[Date Prev][Date Next]   [Thread Prev][Thread Next]   [Thread Index] [Date Index] [Author Index]

Re: 3 minor issues



On Sat, May 22, 2004 at 09:47:59AM -0500, Marc Williams wrote:
> On Sat, 2004-05-22 at 09:26, ne... wrote:
> > On May 21, 2004 at 22:25, Marc Williams in a soothing rage wrote:
> > 
> > >1) My IDE HDD spins down on a reboot.  It's never done that with any
> > >other distro that I've run on this machine.  I don't think I like it. 
> > >Is this now normal?
> > Yes, it seems so.
> > 
> Rats.  I would think that this behavior would put unnecessary stress on
> the HDD.

As far as placing unnecessary stress on the disk I would not give it a
second thought.  

It is unlikely that you will be rebooting a large enough number of
times that this matters at all.  I expect your uptime will be measured
in terms of weeks once you have the OS installed.  98% of all
configuration changes do not require a reboot.  In most cases a simple
software command "service XYZ restart" is all you need after a change
to a config file for it to be activated.

<history> 
As far as the spin down and seek to the landing zone this is a
desirable behavior for many disks.  With the very low flying height
of modern heads and that heads and media surfaces are very flat and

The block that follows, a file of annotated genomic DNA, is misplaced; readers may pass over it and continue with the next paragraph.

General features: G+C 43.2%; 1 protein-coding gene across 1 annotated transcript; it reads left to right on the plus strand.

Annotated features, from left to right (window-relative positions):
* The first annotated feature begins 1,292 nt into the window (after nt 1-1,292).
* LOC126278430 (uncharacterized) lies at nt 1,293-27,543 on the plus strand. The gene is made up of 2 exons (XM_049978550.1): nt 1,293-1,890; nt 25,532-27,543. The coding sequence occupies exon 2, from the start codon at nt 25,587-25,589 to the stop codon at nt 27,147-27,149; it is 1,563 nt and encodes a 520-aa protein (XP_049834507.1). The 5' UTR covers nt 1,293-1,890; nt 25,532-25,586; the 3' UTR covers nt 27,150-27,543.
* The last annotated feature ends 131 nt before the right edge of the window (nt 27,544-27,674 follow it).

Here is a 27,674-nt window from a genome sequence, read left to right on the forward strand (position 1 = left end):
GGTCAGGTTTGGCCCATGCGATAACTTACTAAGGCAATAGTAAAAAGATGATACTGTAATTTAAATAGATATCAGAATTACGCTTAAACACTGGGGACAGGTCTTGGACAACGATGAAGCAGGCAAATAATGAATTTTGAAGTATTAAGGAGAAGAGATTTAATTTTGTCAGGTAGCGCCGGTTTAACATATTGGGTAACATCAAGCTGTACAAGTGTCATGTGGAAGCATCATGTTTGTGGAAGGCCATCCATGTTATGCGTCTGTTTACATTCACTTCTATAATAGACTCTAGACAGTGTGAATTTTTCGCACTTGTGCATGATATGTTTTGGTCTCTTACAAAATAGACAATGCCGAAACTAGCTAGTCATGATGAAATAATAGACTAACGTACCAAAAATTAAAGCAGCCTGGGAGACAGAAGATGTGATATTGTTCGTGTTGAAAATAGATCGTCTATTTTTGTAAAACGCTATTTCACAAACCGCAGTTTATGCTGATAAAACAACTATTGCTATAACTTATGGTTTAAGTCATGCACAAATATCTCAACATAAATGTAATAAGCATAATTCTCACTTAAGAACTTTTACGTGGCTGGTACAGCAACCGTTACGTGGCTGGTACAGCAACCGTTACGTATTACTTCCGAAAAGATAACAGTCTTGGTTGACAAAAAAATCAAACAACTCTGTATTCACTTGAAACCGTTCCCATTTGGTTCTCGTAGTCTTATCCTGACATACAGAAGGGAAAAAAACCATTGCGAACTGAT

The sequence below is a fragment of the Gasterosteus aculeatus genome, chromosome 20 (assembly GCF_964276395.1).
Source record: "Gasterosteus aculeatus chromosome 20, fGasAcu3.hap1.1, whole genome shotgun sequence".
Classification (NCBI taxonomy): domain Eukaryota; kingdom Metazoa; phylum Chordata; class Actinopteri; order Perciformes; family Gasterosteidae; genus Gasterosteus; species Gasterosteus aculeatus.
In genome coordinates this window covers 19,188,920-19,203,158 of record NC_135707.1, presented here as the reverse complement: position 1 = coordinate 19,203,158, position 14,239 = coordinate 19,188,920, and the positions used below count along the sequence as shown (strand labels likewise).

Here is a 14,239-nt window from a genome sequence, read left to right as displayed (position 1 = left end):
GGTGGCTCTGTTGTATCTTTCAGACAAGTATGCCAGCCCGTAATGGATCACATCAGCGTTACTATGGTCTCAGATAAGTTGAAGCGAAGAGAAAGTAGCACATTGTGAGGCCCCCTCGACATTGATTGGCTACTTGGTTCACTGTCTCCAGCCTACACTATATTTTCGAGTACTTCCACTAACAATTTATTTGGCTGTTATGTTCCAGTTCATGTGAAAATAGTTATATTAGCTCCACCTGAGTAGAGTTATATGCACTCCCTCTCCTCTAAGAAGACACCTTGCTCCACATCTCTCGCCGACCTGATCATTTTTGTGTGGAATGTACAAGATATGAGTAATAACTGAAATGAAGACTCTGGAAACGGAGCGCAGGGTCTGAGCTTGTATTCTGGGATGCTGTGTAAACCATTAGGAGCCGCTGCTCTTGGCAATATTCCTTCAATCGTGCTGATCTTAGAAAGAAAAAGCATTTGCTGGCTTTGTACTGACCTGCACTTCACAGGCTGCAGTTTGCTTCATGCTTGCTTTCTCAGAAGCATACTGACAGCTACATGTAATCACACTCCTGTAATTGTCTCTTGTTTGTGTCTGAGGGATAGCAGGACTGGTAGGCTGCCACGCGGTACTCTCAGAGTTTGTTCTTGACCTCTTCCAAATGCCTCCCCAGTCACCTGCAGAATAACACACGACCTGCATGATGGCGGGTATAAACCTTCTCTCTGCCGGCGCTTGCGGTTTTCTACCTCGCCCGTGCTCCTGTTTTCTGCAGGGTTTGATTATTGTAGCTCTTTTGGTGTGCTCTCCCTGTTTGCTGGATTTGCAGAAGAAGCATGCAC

'stiction' is a common issue. Depending on the vendor and the drive
minor amounts of stuff can build up on the heads and a drive that is
halted and allowed to cool has a chance of sticking.  A touch and go
restart sequence tends to clean the surface of the heads and minimize
(scrape off) this buildup of crud.  About eight/ten years ago almost
all the disk vendors had this problem with a new generation of media
and heads and the microcode of the disks was enhanced to permit a
touch and go cycle to minimize this as a problem.

Since the internals of most disks are designed for the consumer market
(media, heads, motors) the designs expect a power cycle a day or more
because that is how people use them.  It is also very common in places
like Japan to turn off equipment for the night (plays havoc with cron
jobs and system housekeeping).

Some readers will correctly note that this stiction thing is OLD news
but the key point is that historically all disk vendors suffer risks
in this regard. A spin down land restart cycle is considered by some
to be important in routine operation.  There may be folks out there
that design/support large RAID systems with racks of disks (100s).
They may be able to comment about the importance of uninterruptible
power and touch and go cycles with current devices.  I know that in
planning the physical move of of large disk farms that I have been
involved in there was a step where the drives were conditioned (spun
down/up) a number of times prior to power-off and letting them cool for
the move.  I have seen multiple disks fail in this conditioning
cycles.  Since the RAID was active it was simple to replace the drive
and rebuild, no harm done.  
</history>


-- 
	T o m  M i t c h e l l 
	/dev/null the ultimate in secure storage.



[Date Prev][Date Next]   [Thread Prev][Thread Next]   [Thread Index] [Date Index] [Author Index]